Today, March 20, is World Sparrow Day.
During my childhood in Bangalore in the 1970s-80s, sparrows were a part of our everyday life, much the way rock pigeons just merge with the high-rise landscape today.
Scores of sparrows would be all over the backyard, chirping on the pomegranate and guava trees. Unafraid of humans, the sparrows hopped around on the ground whenever mom cleaned the rice, in expectation of falling grains. (Yes, the rice used to have stones that needed to be removed, and chaff that would blow away in the wind as the rice was tossed up and down on the “morram”.)
My friends and I would spend time counting the males and females, that are easily distinguishable. One of our story books had a tale about why the male has black marks on its neck while the female does not. I couldn’t remember the story, but after searching the internet, found a blog post on this that can be read here.
There were times when we would see the vagabond Tom cat sneakingly stalking the unsuspecting birds as they drank from the pond, and we would run to chase the fellow away with the satisfaction that we have saved them.
It was not uncommon to see sparrow nests between the inner and outer layers of our house’s tiled roof. After the babies were out, and the nest abandoned, we’d be fascinated by the intricate construction and warmth that enabled the propagation of the species.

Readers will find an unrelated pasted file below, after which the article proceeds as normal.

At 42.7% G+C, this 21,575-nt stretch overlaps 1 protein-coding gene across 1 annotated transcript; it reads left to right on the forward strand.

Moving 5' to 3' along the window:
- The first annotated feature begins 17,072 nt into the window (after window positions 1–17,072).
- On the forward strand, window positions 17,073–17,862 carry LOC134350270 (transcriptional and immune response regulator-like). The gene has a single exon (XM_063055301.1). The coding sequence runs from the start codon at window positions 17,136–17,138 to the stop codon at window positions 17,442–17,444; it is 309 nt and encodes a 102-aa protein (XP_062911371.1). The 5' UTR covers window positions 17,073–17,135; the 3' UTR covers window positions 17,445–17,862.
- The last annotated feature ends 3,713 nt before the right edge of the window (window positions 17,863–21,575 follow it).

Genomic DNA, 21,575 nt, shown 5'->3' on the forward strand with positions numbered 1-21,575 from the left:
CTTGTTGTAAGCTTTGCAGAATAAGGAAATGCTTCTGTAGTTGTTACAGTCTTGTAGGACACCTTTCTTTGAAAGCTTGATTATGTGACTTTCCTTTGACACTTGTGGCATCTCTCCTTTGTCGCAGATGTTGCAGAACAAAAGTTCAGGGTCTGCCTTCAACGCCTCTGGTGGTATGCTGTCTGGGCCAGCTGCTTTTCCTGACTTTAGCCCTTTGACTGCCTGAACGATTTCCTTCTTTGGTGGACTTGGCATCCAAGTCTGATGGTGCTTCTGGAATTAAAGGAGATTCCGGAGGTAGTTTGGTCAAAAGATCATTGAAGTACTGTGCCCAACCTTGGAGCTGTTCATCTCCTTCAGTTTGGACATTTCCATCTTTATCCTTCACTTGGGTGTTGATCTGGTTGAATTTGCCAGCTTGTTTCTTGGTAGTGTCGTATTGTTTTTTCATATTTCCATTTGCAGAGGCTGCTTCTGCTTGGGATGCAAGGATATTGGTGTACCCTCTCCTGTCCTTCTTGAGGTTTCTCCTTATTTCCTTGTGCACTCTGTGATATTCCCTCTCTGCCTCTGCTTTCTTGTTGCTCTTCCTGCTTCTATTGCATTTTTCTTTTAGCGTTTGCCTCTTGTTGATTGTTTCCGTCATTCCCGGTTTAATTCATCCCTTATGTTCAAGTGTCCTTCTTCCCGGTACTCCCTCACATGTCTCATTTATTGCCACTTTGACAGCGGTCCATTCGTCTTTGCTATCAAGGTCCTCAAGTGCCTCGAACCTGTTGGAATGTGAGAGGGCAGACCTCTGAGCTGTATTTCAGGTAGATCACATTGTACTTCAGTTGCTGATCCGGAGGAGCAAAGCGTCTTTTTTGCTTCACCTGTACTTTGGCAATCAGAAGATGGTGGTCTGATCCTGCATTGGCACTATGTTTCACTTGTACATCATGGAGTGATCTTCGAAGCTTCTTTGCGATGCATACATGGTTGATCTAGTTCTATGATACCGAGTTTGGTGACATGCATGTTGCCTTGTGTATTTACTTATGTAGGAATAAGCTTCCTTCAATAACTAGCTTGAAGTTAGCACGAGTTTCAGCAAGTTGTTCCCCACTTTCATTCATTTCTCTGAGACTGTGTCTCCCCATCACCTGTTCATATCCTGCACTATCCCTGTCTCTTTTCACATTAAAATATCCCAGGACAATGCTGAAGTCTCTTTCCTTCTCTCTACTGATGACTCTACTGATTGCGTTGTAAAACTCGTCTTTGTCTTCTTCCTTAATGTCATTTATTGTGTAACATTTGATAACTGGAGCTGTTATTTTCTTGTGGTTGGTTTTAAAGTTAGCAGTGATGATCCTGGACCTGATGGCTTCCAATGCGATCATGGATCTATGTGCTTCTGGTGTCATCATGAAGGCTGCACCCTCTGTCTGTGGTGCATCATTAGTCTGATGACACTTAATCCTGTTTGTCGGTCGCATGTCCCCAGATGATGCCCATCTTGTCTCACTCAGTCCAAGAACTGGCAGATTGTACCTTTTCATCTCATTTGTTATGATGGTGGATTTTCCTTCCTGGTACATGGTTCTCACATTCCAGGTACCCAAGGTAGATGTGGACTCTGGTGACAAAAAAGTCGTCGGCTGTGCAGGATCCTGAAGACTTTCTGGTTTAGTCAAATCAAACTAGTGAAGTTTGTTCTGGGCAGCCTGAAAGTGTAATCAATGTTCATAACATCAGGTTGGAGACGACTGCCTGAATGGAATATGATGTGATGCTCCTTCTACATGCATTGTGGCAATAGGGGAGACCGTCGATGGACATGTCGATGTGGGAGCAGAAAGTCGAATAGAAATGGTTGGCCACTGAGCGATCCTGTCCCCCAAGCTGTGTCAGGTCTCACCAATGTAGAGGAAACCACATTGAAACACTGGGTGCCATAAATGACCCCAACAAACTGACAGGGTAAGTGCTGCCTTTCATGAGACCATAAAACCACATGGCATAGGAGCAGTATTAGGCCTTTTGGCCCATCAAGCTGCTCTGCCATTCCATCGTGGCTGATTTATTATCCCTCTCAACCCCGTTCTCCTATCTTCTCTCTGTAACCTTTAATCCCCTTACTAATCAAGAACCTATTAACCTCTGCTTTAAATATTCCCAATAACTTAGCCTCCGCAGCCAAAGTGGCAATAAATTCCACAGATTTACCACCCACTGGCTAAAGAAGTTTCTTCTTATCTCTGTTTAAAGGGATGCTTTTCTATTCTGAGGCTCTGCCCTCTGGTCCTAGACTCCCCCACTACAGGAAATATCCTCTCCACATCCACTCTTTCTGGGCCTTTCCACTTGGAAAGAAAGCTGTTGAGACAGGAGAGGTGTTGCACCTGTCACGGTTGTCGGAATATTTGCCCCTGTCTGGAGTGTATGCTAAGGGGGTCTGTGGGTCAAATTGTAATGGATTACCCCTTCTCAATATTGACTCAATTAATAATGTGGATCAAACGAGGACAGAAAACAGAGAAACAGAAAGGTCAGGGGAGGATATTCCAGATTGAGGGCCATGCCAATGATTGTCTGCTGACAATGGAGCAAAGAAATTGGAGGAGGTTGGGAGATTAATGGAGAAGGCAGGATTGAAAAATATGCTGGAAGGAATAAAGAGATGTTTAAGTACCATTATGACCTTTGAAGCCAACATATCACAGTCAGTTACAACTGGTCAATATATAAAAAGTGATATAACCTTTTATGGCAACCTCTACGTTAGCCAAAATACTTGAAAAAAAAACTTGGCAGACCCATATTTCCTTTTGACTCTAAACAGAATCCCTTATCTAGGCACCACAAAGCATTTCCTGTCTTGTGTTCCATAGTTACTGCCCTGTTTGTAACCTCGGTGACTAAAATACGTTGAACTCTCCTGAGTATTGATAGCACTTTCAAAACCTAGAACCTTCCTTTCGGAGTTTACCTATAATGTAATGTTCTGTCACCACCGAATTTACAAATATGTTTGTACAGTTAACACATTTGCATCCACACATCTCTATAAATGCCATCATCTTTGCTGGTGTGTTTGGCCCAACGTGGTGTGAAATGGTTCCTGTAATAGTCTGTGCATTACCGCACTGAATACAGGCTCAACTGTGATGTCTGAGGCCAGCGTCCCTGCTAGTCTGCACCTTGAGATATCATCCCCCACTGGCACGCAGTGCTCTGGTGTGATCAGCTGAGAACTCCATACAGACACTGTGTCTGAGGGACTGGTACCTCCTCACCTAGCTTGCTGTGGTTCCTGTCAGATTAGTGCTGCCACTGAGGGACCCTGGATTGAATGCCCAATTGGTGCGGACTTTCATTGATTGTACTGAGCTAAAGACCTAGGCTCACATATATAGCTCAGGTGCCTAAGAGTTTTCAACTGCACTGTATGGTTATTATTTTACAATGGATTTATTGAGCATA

House Sparrow – Male, Bandipur, May 2009
Slowly, and rather surreptitiously, the sparrows vanished from Bangalore. Common people who may have hardly noticed their disappearance, would be reminded of them years later, only when they found the birds jump onto their tables at Bangalore’s Devanahalli airport.
There are many theories about why the sparrows may have left Bangalore. Over the last few years, several efforts have been made to bring them back. Last year, Gubbi Labs complied a small book “Of House Sparrows and Human Settlements”, that gives the distribution of House Sparrows in Bangalore. The book can be read/ downloaded here.
Sparrows have been conspicuous by their absence in the Puttenahalli Lake/ JP Nagar area. As urban house birds, the lake environment currently may not be conducive to house them. However, people in the neighbourhood can try to get them back into the area. To know how, please read here.
In Mumbai north suburbs, where I currently live, sparrows are abundantly found, and I’m happy that the children around here share some of my childhood sparrow joys. Wish the same for Bangalore too.